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Refugees are people who “owing to a well-founded fear of being persecuted for reasons of race, religion, nationality, membership of a particular social group, or political opinion” have left their country of origin and are unable to return in fear of their safety.

Today, there are more than 65 million people in the world who have fled their homes for these reasons. Half of all refugees are children.

Many refugees begin their journey by fleeing to a neighboring country and seeking asylum, living in refugee camps as undocumented migrants. After they are identified and interviewed by the United Nations High Commissioner for Refugees (UNHCR), they can be granted refugee status and can either wait for peace to return to their home country, stay in their country of first asylum or resettle in a third country.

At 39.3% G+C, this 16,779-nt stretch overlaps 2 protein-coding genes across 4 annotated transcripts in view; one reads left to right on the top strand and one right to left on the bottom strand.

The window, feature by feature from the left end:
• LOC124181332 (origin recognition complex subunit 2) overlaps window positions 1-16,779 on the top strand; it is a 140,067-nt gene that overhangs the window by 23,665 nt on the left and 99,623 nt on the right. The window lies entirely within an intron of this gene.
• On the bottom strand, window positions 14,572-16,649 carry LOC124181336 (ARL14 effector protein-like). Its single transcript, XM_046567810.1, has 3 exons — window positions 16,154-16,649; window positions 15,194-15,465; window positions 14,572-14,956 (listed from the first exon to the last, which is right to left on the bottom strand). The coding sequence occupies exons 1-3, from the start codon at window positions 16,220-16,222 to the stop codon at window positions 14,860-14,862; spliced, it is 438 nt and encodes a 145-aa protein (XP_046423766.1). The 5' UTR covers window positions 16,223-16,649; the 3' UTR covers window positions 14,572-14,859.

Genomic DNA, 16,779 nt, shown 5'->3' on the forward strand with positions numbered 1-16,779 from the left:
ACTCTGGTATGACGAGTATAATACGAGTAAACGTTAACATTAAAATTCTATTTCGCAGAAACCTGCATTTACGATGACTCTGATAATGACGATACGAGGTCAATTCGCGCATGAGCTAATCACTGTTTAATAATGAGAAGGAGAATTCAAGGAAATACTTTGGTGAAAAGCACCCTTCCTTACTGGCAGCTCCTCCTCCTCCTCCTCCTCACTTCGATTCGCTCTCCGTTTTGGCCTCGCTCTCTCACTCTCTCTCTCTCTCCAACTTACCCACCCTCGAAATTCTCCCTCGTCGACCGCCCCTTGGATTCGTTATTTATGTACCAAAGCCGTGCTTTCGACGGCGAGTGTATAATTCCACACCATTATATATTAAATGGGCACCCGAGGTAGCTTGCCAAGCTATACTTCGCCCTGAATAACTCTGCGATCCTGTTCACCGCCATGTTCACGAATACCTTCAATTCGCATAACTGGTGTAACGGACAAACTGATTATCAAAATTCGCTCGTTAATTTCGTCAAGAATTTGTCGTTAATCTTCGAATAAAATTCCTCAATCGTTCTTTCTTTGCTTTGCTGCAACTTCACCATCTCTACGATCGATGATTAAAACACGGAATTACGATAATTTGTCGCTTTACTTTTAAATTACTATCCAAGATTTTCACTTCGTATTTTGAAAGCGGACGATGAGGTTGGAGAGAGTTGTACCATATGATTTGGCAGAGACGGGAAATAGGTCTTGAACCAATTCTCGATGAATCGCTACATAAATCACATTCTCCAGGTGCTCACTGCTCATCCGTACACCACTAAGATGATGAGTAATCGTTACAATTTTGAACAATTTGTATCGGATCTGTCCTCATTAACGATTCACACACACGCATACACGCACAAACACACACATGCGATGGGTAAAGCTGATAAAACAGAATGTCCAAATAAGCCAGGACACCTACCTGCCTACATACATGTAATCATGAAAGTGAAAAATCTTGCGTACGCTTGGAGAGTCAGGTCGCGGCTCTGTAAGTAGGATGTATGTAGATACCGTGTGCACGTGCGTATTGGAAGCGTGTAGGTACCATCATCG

Less than one percent of refugees will resettle in a third country, like the United States. Resettlement in a third country is the last resort for only the most vulnerable cases. The thorough process takes an average of 18 months to complete.

How Do Refugees Resettle in the United States?

Refugees who are chosen for third country resettlement are assigned to a resettlement country and then assigned to a voluntary agency, or VOLAG. The VOLAG then finds an appropriate resettlement site for each case and assigns that case to the local refugee resettlement agency, like St. Vincent Catholic Charities.

Since we started more than 45 years ago, we have resettled more than 17,000 refugees from 60 countries. Most of the refugees that come to us have no family or connections in the United States and require help and support while they learn English and become acclimated to a new culture.

But with the help of our compassionate team, refugees who come to Lansing are able to secure jobs, go to school, own homes and businesses and become thriving parts of our community.